Tuesday, March 9

Looking Glass: Los Angeles Times Dives In


It seems the Los Angeles Times (L.A. Times) has chosen short-term publicity over long-term branding in a one shot advertisement that not everyone appreciates. As described by the New York Times, the newspaper allowed a garishly multicolored image of Johnny Depp as the Mad Hatter, in the film “Alice in Wonderland,” to occupy the paper’s cover page, complete with the L.A. Times masthead and a rerun of recent articles.

According to the story, Russ Stanton and several deputies vigorously opposed the ad but they were overruled by the paper’s business executives. John Conroy, spokesman for the L.A. Times, likened the ad to the common practice of having an ad cover part or all of a Web site’s home page for a few seconds.

Why Russ Stanton Might Be Right.

Everyone knows that the print editions of daily newspapers are struggling as their online versions have yet to retain a suitable level of replacement revenue. So some might say $700,000, the amount paid for the ad, is simply a badly needed boost.

But what the business executives at the L.A. Times might not be considering is long-term erosion of the brand. As the old saying goes: if everything is for sale, then everything is for sale. And given this isn't the first time that the daily has surrendered editorial space, that might be the case. Eventually, the willingness to supplant the brand for promotional revenue will define the publication.

It may have already. The L.A. Times promoted the sale, calling it a groundbreaking move. Certainly, the move might be groundbreaking, but not for the L.A. Times. While the newspaper is attempting to minimize the move by calling it a wrap, giving up the masthead (along with stories penned by serious journalists) means something else entirely. They may as well put a wrap around their building.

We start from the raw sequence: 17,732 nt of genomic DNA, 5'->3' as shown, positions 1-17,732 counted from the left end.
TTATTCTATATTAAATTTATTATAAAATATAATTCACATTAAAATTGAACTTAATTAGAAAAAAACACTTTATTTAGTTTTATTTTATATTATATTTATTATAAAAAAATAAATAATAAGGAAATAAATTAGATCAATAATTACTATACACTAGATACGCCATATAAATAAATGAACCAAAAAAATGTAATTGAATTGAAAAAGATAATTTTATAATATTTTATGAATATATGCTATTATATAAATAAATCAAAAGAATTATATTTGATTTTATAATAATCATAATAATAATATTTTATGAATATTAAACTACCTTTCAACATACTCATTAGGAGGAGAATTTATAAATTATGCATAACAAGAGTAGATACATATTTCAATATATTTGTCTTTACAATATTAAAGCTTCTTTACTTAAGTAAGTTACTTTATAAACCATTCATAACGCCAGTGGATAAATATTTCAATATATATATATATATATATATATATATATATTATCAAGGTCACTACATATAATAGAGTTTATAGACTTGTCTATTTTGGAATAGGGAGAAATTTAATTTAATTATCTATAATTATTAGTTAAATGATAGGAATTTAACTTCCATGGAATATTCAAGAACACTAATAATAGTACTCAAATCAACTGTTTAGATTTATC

What is groundbreaking is Disney winning the bid to do it. Putting the Mad Hatter everywhere has resulted in a real coup for the movie that is outpacing Avatar with a $116.1 million opening weekend. For the L.A. Times, the publicity is a net loss.

Anytime you elevate awareness, you have to consider the sentiment that comes with it. And the question that might be asked over the long term is that if the L.A. Times doesn't take itself seriously, then why would anyone else? Usually newspapers want to be known for Pulitzers over the same sort of publicity stunts they often criticize.

The timing couldn't be worse, either. Forbes reported on a study that that while Web ads will grow another 10 percent this year, magazines are expected to see a small 1.9 percent increase in spending to. What does that mean for dailies?

Strongly branded dailies will survive in better times, especially with fewer of them. And that means the L.A. Times ought to keep taking its temperature while it experiments with being a tabloid. Tabloid competition is even tougher, I hear.

A Round-Up Of Opinions On Selling The L.A. Times

Times Sells Disney Its Front Page for $700K by Sharon Waxman

The Los Angeles Times Sells Out The Front Page by Donald Douglas

L.A. Times Splashes Mad Hatter Across Fake Front Page: No Harm, No Foul by Si Cantwell

L.A. Times sells Disney Front Page For Movie Ad by Steve Gorman

L.A. Times Runs Cover Wrap for ‘Alice in Wonderland’ by MediaBuyer Planner

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